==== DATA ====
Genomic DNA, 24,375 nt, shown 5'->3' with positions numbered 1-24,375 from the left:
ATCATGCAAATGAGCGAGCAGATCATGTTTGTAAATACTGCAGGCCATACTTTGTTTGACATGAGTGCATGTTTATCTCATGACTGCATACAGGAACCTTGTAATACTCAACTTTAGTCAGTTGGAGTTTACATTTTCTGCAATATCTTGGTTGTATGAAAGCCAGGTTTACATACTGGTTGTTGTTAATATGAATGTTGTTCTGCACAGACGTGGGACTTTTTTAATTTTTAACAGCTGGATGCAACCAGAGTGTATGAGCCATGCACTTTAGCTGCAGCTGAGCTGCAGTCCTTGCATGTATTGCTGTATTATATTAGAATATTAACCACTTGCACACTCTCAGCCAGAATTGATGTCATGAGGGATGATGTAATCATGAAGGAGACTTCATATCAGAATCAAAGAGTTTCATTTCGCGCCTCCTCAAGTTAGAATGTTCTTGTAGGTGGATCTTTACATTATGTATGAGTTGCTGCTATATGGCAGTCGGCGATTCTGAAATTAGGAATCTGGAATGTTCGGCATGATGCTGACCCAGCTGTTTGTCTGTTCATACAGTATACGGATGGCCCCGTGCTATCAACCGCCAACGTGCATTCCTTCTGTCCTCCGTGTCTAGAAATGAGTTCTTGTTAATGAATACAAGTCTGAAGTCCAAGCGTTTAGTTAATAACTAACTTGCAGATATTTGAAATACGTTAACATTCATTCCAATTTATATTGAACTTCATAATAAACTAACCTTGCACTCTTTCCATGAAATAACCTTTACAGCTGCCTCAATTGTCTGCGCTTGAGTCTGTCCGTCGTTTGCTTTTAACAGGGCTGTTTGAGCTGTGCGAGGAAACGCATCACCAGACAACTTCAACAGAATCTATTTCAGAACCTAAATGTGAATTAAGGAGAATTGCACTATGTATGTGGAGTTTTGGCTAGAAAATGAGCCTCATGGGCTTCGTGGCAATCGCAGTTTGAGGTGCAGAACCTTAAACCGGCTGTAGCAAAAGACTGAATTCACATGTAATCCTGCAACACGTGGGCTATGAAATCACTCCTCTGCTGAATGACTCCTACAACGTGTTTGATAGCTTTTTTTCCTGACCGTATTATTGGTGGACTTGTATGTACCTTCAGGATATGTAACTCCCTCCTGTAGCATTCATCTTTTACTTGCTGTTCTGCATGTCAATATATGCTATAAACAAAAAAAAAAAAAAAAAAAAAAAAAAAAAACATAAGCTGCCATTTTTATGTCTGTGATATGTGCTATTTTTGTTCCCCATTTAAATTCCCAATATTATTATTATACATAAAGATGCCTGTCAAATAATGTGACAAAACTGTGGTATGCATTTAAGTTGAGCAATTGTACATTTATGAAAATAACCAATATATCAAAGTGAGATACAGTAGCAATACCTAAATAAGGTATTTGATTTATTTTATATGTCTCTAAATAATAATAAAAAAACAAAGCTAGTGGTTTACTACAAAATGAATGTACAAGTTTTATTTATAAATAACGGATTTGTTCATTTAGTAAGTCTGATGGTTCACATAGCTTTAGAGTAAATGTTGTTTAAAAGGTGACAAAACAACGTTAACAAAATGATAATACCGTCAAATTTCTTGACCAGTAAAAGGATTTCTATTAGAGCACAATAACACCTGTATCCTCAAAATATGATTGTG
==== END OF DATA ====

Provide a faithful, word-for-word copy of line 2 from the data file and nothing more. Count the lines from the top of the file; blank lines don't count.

ATCATGCAAATGAGCGAGCAGATCATGTTTGTAAATACTGCAGGCCATACTTTGTTTGACATGAGTGCATGTTTATCTCATGACTGCATACAGGAACCTTGTAATACTCAACTTTAGTCAGTTGGAGTTTACATTTTCTGCAATATCTTGGTTGTATGAAAGCCAGGTTTACATACTGGTTGTTGTTAATATGAATGTTGTTCTGCACAGACGTGGGACTTTTTTAATTTTTAACAGCTGGATGCAACCAGAGTGTATGAGCCATGCACTTTAGCTGCAGCTGAGCTGCAGTCCTTGCATGTATTGCTGTATTATATTAGAATATTAACCACTTGCACACTCTCAGCCAGAATTGATGTCATGAGGGATGATGTAATCATGAAGGAGACTTCATATCAGAATCAAAGAGTTTCATTTCGCGCCTCCTCAAGTTAGAATGTTCTTGTAGGTGGATCTTTACATTATGTATGAGTTGCTGCTATATGGCAGTCGGCGATTCTGAAATTAGGAATCTGGAATGTTCGGCATGATGCTGACCCAGCTGTTTGTCTGTTCATACAGTATACGGATGGCCCCGTGCTATCAACCGCCAACGTGCATTCCTTCTGTCCTCCGTGTCTAGAAATGAGTTCTTGTTAATGAATACAAGTCTGAAGTCCAAGCGTTTAGTTAATAACTAACTTGCAGATATTTGAAATACGTTAACATTCATTCCAATTTATATTGAACTTCATAATAAACTAACCTTGCACTCTTTCCATGAAATAACCTTTACAGCTGCCTCAATTGTCTGCGCTTGAGTCTGTCCGTCGTTTGCTTTTAACAGGGCTGTTTGAGCTGTGCGAGGAAACGCATCACCAGACAACTTCAACAGAATCTATTTCAGAACCTAAATGTGAATTAAGGAGAATTGCACTATGTATGTGGAGTTTTGGCTAGAAAATGAGCCTCATGGGCTTCGTGGCAATCGCAGTTTGAGGTGCAGAACCTTAAACCGGCTGTAGCAAAAGACTGAATTCACATGTAATCCTGCAACACGTGGGCTATGAAATCACTCCTCTGCTGAATGACTCCTACAACGTGTTTGATAGCTTTTTTTCCTGACCGTATTATTGGTGGACTTGTATGTACCTTCAGGATATGTAACTCCCTCCTGTAGCATTCATCTTTTACTTGCTGTTCTGCATGTCAATATATGCTATAAACAAAAAAAAAAAAAAAAAAAAAAAAAAAAAACATAAGCTGCCATTTTTATGTCTGTGATATGTGCTATTTTTGTTCCCCATTTAAATTCCCAATATTATTATTATACATAAAGATGCCTGTCAAATAATGTGACAAAACTGTGGTATGCATTTAAGTTGAGCAATTGTACATTTATGAAAATAACCAATATATCAAAGTGAGATACAGTAGCAATACCTAAATAAGGTATTTGATTTATTTTATATGTCTCTAAATAATAATAAAAAAACAAAGCTAGTGGTTTACTACAAAATGAATGTACAAGTTTTATTTATAAATAACGGATTTGTTCATTTAGTAAGTCTGATGGTTCACATAGCTTTAGAGTAAATGTTGTTTAAAAGGTGACAAAACAACGTTAACAAAATGATAATACCGTCAAATTTCTTGACCAGTAAAAGGATTTCTATTAGAGCACAATAACACCTGTATCCTCAAAATATGATTGTG